FAQ Fridays

Questions & Answers - January 10, 2020

As a general rule, here are the factors that have to be in place for you to likely to be able to sell your company:

  1. Profit. A buyer has to be able to pay the debts to acquire the business and get a return of the owner of the investment. There has to be that profit available in order to do that.
  2. Location. If you have dismal location chances are that the buyer is probably going to take a hard pass. For example, in manufacturing, access to rail or highways or air is important. Having an ideal location amplifies the likelihood of a sale.
  3. Equipment. The equipment has to be in good operating condition.
  4. Inventory. If the business is selling products, the inventory that the buyer is acquiring has to be a good saleable inventory.
  5. Customers. Customer concentration, the composition of customers, longevity of customers… these make the business saleable. If you have long-term contracts, that’s a good thing for a buyer because it makes the future revenue predictable. And predictability in small business amplifies value, not detracts it.
  6. Competition. Look at what the competition is out in the marketplace. Is it a saturated market? Is it a race-to-the-bottom-with-the-lowest-price-wins? Is there an opportunity to take advantage of the unique attributes of your particular business in order to compete at a much higher level?
  7. Intangible Assets. If you have copyrights, or trade secrets, or intellectual property, that is something that amplifies the value and increases saleability (assuming that it can be transferred to the next person).
  8. Accounts Receivable. This goes hand-in-hand with customers. If you have a composition of sloping customers, that is a red flag because the quicker cash comes in the less working capital that the buyer has to obtain in order to acquire the company.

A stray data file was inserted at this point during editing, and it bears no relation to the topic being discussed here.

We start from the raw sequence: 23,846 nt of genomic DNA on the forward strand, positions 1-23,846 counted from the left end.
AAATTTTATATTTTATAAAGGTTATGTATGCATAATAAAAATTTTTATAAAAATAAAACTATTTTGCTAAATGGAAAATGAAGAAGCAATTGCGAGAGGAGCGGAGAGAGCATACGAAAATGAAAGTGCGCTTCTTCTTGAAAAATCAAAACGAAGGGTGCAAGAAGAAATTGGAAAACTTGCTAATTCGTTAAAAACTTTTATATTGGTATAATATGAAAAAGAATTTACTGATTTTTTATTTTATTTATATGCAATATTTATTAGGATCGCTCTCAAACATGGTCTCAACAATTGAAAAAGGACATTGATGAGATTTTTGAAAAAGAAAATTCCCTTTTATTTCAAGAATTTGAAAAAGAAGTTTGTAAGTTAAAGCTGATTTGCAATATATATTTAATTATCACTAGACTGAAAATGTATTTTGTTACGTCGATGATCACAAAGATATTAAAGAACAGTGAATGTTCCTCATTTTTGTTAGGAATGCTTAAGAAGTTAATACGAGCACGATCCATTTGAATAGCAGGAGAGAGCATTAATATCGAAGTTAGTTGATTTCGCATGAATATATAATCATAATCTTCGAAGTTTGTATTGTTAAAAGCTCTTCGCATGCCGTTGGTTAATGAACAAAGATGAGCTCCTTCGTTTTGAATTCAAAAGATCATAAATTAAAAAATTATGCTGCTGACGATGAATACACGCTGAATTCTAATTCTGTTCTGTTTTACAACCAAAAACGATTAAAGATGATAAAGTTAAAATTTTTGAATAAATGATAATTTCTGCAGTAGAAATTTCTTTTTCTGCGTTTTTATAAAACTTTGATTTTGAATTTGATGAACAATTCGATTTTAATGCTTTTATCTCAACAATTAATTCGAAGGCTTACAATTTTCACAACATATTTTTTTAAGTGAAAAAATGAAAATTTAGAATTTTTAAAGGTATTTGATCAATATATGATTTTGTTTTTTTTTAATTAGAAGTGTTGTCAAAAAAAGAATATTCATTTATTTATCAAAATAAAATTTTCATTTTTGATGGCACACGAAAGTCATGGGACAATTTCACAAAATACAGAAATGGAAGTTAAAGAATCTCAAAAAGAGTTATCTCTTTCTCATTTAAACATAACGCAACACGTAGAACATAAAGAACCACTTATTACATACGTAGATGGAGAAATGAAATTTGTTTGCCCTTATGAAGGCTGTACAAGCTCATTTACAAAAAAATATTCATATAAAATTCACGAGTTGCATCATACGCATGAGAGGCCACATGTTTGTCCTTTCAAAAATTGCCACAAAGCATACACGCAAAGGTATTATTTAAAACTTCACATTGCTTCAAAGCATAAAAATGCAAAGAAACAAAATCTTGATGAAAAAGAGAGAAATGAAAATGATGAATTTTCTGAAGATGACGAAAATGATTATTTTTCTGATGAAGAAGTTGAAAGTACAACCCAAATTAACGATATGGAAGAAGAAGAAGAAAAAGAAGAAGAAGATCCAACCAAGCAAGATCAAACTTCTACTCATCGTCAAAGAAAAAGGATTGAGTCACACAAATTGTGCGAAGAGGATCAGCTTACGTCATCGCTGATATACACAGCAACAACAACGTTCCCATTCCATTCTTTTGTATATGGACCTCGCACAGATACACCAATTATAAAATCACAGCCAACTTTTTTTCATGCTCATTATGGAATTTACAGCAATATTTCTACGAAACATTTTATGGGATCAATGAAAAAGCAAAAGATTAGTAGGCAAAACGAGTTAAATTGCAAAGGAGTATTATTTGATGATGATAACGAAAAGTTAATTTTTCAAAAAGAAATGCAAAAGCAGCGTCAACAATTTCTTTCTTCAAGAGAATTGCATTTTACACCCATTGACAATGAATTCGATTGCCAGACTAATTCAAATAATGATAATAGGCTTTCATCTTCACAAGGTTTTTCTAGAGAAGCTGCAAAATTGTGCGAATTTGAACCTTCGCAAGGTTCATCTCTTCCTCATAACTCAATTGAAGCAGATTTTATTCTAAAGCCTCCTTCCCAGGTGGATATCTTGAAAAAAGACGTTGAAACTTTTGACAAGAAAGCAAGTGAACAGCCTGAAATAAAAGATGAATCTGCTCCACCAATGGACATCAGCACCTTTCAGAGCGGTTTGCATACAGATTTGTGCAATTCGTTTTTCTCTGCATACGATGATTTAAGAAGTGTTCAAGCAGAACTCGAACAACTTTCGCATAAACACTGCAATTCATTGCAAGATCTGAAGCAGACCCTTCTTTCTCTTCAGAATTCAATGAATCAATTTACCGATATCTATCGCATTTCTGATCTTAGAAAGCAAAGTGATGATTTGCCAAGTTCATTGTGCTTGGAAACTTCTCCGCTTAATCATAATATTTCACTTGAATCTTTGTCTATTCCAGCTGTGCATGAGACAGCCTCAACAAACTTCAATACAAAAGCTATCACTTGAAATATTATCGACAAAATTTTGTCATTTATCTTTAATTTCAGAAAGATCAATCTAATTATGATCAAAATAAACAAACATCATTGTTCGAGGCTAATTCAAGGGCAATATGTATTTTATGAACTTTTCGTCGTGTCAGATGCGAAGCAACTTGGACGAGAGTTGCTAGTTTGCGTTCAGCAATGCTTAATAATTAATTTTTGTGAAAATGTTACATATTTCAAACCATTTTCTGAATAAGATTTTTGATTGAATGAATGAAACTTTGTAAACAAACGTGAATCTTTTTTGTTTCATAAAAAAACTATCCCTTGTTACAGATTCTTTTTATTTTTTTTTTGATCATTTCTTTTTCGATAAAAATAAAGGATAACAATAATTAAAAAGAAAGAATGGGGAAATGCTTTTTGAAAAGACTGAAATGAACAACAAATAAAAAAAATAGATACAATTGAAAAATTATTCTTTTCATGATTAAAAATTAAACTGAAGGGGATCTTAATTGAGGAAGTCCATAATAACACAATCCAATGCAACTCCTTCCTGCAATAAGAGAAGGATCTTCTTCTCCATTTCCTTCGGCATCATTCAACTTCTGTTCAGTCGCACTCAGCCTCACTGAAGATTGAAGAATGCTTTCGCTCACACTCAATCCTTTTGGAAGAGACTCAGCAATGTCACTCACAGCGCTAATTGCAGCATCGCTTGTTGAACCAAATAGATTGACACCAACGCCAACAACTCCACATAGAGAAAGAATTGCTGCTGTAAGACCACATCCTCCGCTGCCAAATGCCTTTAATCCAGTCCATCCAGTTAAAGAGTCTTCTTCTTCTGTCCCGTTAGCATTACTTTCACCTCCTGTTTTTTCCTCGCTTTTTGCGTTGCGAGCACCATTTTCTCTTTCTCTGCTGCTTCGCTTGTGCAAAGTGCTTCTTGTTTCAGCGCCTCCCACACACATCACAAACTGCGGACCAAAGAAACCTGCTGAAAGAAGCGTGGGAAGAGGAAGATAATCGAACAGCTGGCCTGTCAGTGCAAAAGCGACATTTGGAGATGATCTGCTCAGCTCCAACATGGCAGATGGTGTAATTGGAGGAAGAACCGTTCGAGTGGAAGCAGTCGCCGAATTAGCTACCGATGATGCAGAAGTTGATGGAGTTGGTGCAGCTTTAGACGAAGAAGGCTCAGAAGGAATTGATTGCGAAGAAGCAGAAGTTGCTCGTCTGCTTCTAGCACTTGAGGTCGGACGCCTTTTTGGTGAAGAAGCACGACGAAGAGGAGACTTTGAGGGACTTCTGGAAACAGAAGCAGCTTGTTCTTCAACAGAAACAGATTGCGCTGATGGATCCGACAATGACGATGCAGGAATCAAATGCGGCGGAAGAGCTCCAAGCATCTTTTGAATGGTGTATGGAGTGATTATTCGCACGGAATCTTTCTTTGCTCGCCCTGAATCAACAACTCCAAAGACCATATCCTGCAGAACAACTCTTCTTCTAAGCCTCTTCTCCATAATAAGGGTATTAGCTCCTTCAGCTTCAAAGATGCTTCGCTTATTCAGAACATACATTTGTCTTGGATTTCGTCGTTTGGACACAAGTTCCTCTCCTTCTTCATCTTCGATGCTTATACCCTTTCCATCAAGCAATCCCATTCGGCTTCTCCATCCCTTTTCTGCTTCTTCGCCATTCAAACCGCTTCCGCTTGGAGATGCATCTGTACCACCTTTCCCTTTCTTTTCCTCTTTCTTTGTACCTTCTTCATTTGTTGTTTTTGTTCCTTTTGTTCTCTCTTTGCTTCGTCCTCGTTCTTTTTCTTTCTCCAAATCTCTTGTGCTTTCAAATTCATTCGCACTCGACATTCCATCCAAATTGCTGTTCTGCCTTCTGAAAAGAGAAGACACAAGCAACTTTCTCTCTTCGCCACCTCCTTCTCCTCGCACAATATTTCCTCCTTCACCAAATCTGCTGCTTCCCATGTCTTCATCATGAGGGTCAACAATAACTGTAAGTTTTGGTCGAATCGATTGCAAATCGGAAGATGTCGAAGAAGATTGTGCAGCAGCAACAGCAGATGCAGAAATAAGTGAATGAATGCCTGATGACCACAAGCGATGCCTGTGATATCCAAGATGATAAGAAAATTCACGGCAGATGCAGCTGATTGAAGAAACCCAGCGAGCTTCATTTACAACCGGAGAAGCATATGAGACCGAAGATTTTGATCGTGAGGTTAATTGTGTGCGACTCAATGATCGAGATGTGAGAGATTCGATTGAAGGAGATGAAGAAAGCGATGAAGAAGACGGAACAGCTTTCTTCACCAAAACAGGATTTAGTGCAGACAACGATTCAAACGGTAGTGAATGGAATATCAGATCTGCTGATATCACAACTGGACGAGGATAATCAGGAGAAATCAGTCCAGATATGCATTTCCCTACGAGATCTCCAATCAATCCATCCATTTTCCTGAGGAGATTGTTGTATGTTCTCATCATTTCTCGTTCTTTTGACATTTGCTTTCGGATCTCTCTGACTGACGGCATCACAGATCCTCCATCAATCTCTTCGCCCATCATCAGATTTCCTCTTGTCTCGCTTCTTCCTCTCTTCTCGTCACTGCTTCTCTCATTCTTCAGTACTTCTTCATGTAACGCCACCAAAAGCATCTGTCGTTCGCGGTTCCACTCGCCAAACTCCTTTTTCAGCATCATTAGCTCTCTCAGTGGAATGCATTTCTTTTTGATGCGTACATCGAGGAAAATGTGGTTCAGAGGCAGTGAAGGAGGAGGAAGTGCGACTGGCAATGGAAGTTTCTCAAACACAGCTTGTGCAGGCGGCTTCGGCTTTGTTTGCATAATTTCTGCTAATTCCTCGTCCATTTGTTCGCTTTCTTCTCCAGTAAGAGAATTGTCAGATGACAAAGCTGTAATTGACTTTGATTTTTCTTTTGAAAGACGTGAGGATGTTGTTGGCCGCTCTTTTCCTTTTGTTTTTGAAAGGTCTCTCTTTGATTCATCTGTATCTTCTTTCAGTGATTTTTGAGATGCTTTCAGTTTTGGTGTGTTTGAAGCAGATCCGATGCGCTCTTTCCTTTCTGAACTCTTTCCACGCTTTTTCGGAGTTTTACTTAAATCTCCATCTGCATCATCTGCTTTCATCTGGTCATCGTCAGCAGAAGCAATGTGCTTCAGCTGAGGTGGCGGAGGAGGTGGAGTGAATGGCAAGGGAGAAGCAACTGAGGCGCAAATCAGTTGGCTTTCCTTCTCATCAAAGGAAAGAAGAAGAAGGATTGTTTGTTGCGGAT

9. Employees. Having a good quality workforce is certainly a big plus. In fact, there’s a lot of companies that acquire other companies just simply because of the opportunity to acquire talents.
  1. Their own database. Ed and his team have done roughly 2,100 deals so they have a lot of empirical evidence within their four walls.
  2. When Ed goes outside, he goes to a few places to find market data:
    1. www.bizcomps.com
    2. www.keyvaluedata.com and use their Value Source data
    3. DealStats from www.bvresources.com, and
    4. www.businessrg.com

Look at it from the standpoint of “Are you a target?”. If you look at the landscape of who are your potential buyers, look at customers, suppliers, competitors, who would benefit from acquiring you? From a cost standpoint, do you share the same suppliers, vendors, customers? All those types of attributes amplify value.


The rule of thumb is that the target company is five times smaller than the acquiring company. If you’re doing a $1M in revenue, a $5M company is the likely candidate to acquire. There are differing opinions on why that is, most of it has to do with risk. When we look at putting the two companies together in order to mitigate the risk, the company tends to be substantially larger than the company that’s for sale.

Ed wants to stress caution in approaching a competitor. It’s better to approach an intermediary just simply because you can maintain confidentiality on a more sound basis than you personally doing it.

A guy is looking at buying a sign manufacturing company with the description:

“Independent, family-owned and operated sign company. Offering a huge array of products and services including monument signs, channel lettering, custom signs, etc. The company has several skilled technicians with 20 years of experience in the signage industry and all are licensed electricians. The company also has a fleet of equipment with the capability to create any signage.”

Quick Business Review:

  • Has 6 employees
  • Located in a couple of acres of land (it doesn’t look as though the land is included in the purchase price)
  • Looks like the business owner is retiring
  • Company does roughly $1,350,000 with an adjusted cash flow of $350,000 and the asking price is $800,000

Ed’s Thoughts:

That’s not a bad number. Sign companies are tough to sell, especially when facing the digital advertising challenges of 2020. But from the multiples that Ed has reviewed as well as looking at this particular business, it seems to be priced pretty good.

For more questions, you have a couple of options:

  1. Visit www.defendersofbusinessvalue.com and submit a question.
  2. Email your question to ed@defendersofbusinessvalue.com.